Good practices that increase the presence of women


Implementation of policies such as telework and conference flexibility explain the progress made in our office and in Costa Rica in general.

Chile is one of the most backward countries in terms of female participation in the private practice of law in Latin America, according to data released by the publication The Legal 500, which noted in its latest report that women represent only 14.6% of all lawyers -the lowest rate in the region, and that the difference is even worse at the partnership level, where women constitute only 7.36% of all law firm partners in Chile.

This reality is far different from countries such as the Dominican Republic, Brazil, and Costa Rica. In the case of the latter, a partner at the BLP law firm, Vivian Liberman, has been one of the main promoters of gender equity.

In the framework of the international seminar “Pro bono, Human Rights and Good Corporate Practices”, the expert told Diario Financiero of her experience and relationships in achieving an effective impetus in the career of women in private legal practice, unlocking the barriers that hinder their career advancement “in conservative work environments”.

The firm, of which she became a partner eight years ago, pioneered the creation of gender equality committees to increase female participation. One of the main diagnoses was the rigidity with which law firms traditionally operate and their poor compatibility with family life, which led to reflection on “good labor practices”. This reflection led to the emergence of initiatives in teleworking, the reduction of working hours and the creation of breastfeeding rooms.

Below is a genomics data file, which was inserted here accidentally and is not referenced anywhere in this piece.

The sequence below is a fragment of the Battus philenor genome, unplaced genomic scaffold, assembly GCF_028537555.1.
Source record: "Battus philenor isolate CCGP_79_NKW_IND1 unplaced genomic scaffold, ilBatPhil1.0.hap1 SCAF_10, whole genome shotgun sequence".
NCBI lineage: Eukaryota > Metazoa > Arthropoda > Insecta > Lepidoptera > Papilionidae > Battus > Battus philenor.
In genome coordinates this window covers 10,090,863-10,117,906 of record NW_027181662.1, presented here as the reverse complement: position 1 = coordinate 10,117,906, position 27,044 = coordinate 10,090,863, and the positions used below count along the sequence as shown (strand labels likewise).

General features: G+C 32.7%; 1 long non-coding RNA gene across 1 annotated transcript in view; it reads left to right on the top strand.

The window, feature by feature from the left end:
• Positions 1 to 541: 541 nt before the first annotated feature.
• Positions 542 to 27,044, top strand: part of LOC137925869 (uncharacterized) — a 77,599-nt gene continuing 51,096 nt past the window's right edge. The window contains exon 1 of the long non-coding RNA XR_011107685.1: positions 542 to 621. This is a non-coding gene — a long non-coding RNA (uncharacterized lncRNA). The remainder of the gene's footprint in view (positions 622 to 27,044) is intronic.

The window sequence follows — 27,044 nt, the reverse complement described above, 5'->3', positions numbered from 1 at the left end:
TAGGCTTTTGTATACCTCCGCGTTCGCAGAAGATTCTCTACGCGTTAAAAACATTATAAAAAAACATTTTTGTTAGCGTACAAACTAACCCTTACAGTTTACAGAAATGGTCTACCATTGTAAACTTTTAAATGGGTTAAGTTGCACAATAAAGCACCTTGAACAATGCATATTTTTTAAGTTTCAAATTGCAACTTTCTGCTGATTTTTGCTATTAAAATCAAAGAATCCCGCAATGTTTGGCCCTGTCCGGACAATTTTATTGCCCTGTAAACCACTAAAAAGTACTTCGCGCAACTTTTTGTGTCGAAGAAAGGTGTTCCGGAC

Another milestone was the recruitment processes without detailing the gender or including photographs, in order to base the evaluation strictly on the curriculum and “not to lose a talented individual by a personal criterion”.

Liberman emphasizes the importance of these initiatives being accompanied by greater education in terms of gender parity and awareness on issues such as strengthening the family role of men.

The success of the new policies was resounding, she says. “We even had clients who preferred us because they could come with their children to the firm’s office”. Such efforts led to an increase in the percentage of women partners at BLP to 33%, which in her opinion is still low.

“The implementation of gender quotas is important in a first stage, because it allows a faster jump,” as more women produce a greater contribution of viewpoints and raise the creativity of the law firms.

* Original article of the newspaper Diario Financiero de Chile in the following link: women / 2019-03-29 / 191614.html